* R. Froese and D. Pauly: Editors. 2006. FishBase, version (02/2006). 
Pimelodidae, commonly known as the long-whiskered catfishes, is a family of catfishes (order Siluriformes).
Pimelodidae has undergone much revision. Currently, the family contains about 30 genera and about 90 recognized and known but unnamed species. The low-eye catfish (previously family Hypophthalmidae), and thus the genus Hypophthalmus which contains four species, was reclassified with the Pimelodids.
This family previously included fish that are now classified under Pseudopimelodidae (previously subfamily Pseudopimelodinae) and Heptapteridae (previously subfamily Rhamdiinae). This family also previously included Conorhynchos conirostris, currently incertae sedis. However, a molecular analysis has shown unequivocal support for monophyly of the individual families and the genus Conorhynchos into a clade called Pimelodoidea, including Pimelodidae + Pseudopimelodidae and Heptapteridae + Conorhynchos.
Some genera have relatively recently been synonymized. Merodontotus and Goslinia are now both included under Brachyplatystoma. Also, Paulicea is now a synonym of Zungaro.
There are six main groups within Pimelodidae; these are Steindachneridion, the Phractocephalus-Leiarius group, the Pimelodus group, the Calophysus group, Zungaro, and the Sorubim group. The Pimelodus group includes Pimelodus, Exallodontus, Duopalatinus, Cheirocerus, Iheringichthys, Bergiaria, Bagropsis, Parapimelodus, Platysilurus, Platystomatichthys, and Propimelodus. The Calophysus group includes the five genera Aguarunichthys, Pimelodina, Calophysus, Luciopimelodus, and Pinirampus.
The relationships within each genus are still being studied. Most genera lack a hypothesis for monophyly.
All species of Pimelodidae are found in South America and the lower Isthmian region. Their range reaches from South America and Panama north to southernmost Mexico.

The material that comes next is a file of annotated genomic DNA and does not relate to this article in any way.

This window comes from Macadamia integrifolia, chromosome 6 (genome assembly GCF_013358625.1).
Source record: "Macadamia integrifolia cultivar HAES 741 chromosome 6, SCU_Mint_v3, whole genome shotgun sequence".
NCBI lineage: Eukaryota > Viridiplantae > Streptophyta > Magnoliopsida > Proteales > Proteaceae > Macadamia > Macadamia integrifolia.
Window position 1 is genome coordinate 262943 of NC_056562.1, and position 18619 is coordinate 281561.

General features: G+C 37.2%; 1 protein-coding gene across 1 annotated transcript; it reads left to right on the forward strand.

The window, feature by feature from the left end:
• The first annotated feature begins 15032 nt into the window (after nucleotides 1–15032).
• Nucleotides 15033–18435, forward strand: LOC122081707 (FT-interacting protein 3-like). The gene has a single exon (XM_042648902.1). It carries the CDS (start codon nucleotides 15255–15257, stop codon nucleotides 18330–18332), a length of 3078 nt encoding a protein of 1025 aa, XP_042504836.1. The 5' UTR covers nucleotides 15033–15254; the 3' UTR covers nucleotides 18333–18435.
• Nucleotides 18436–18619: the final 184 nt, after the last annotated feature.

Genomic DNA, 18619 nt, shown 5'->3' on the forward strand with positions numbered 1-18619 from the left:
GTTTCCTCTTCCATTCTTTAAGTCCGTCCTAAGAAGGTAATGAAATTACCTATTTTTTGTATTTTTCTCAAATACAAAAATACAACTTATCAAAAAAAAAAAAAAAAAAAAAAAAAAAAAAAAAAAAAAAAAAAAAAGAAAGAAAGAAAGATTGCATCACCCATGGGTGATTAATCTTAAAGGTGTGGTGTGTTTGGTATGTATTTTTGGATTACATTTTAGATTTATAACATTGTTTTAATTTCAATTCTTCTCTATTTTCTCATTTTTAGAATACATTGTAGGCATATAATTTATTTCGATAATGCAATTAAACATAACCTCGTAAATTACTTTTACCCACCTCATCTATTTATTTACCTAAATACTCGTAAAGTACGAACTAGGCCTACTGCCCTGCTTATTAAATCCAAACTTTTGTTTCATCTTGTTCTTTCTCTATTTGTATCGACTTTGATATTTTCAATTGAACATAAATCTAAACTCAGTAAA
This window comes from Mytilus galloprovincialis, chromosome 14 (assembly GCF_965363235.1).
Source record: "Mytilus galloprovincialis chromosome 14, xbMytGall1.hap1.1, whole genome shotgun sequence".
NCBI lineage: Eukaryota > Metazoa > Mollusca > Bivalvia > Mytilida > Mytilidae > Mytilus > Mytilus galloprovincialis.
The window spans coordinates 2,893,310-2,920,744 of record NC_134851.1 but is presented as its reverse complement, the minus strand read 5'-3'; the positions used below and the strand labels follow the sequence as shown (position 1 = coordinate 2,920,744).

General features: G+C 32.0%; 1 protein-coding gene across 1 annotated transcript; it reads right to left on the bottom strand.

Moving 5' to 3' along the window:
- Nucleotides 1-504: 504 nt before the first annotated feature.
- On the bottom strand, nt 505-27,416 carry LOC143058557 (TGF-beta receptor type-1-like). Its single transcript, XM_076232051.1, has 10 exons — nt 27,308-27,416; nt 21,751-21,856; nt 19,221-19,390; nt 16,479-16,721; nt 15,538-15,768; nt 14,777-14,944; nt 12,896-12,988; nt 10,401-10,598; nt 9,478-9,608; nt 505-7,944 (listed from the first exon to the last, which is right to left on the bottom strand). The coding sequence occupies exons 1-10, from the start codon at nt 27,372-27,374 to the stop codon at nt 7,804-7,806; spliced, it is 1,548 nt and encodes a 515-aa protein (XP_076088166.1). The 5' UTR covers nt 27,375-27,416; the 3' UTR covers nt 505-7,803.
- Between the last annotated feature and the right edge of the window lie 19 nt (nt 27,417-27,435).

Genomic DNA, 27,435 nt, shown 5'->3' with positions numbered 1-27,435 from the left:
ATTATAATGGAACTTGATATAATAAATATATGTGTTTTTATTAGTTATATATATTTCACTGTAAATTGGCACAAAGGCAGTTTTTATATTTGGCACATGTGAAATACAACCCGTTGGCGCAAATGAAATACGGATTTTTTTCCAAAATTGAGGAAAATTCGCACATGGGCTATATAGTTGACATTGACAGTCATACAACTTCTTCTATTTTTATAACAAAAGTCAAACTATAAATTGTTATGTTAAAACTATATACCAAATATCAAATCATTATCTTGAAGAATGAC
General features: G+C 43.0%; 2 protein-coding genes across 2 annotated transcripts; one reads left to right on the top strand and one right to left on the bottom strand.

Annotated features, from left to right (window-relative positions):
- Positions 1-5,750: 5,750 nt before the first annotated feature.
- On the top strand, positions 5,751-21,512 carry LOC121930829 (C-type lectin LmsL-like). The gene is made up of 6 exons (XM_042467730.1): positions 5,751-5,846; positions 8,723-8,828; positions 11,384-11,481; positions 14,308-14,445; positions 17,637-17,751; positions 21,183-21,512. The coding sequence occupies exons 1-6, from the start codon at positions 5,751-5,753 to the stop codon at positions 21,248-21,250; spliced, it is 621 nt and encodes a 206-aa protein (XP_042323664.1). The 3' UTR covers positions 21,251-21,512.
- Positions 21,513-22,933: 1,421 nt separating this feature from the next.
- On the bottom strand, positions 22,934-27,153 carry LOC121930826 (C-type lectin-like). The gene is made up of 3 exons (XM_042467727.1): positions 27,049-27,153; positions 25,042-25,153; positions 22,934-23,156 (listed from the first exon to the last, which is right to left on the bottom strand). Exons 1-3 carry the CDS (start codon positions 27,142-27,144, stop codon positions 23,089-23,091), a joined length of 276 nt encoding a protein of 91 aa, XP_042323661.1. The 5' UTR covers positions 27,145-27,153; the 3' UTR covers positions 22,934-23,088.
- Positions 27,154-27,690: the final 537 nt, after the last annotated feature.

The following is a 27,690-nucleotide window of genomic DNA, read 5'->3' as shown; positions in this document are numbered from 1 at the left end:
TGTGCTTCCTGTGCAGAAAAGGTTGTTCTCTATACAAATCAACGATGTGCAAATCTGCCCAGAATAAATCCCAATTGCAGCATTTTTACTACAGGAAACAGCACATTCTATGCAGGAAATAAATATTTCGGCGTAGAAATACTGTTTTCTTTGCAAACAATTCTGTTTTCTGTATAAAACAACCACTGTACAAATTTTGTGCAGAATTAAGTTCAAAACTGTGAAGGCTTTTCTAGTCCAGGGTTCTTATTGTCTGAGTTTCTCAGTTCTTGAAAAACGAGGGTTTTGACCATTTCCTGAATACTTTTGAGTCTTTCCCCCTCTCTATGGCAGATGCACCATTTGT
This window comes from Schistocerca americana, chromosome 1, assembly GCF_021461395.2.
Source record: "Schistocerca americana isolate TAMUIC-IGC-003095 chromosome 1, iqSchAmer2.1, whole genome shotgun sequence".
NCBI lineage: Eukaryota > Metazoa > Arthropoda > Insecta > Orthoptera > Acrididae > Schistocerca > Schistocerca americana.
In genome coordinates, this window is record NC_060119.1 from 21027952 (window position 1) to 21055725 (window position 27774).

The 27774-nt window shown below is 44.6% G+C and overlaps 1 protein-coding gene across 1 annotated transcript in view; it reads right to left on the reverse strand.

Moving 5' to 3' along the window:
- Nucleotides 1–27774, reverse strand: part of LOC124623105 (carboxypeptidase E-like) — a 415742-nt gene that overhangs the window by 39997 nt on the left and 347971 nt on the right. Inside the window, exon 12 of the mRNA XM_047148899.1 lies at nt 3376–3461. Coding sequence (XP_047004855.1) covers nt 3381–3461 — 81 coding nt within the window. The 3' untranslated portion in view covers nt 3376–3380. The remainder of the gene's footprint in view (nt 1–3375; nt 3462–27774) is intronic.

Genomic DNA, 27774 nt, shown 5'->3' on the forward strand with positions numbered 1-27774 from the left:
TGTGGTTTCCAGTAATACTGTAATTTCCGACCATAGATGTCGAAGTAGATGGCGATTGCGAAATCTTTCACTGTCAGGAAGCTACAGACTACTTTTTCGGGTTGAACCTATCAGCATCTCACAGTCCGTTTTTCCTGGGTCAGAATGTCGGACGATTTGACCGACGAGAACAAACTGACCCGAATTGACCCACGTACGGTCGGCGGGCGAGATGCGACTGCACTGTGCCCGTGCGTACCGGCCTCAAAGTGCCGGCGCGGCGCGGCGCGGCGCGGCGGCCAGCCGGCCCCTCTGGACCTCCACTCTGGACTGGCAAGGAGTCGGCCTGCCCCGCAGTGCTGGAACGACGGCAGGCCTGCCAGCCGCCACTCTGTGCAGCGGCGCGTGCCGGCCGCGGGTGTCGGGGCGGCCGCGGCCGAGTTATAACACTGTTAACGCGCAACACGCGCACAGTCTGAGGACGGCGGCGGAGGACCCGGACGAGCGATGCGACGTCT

Many long-whiskered catfishes grow to be very large, including the Piraiba, Brachyplatystoma filamentosum, reaching about 3 m in length. They have three pairs of barbels, with maxillary barbels that may reach the length of the fish's body. Like many other catfish, their bodies lack scales. The adipose fin is well developed.
Many species of Pimelodidae have juvenile forms that appear different from their adult forms in color pattern as well as body shape. Brachyplatystoma have specialized pelagic young with greatly elongated barbels and fin filaments, and strongly ornamented pectoral spines. Other large pimelodids, such as Pseudoplatystoma, Sorubim, and Sorubimichthys, whose young inhabit vegetated, marginal waters, have distinctive cryptic coloration patterns and much enlarged caudal and pectoral fins.
They are generally bottom-living fish, though some are pelagic and probably filter-feeders. They do not guard their young.
Relationship to humans
Because of their large size in many species, Pimelodids are an important food fish in South America. Many species have been hybridized through the use of hormones in an effort to get even larger fish. This same size factor also makes Pimelodids very popular for sport fishing.
Pimelodids are a common addition to Amazonian-themed exhibits in zoos and public aquaria.
Despite the looming danger of size in many species, Pimelodids remain a popular home aquarium fish. Controversy exists over whether or not many of the larger Pimelodid species should be sold in the hobby because of their large adult size. Also, there is some disagreement over hybrids appearing in the hobby as well. Many species are hardy and easy to take care of. However, care should of course be taken on what other fish to house Pimelodids with, as they won't hesitate to eat other fish that are small enough.
1. ^ Garavello, Julio Cesar (2005). "Revision of genus Steindachneridion (Siluriformes: Pimelodidae)" (PDF). Neotropical Ichthyology 3 (4): 607–623. doi:10.1590/S1679-62252005000400018. http://www.ufrgs.br/ni/vol3num4%5CNI_v3n4p607-623lowr.pdf.
Source: Wikipedia, Wikispecies: All text is available under the terms of the GNU Free Documentation License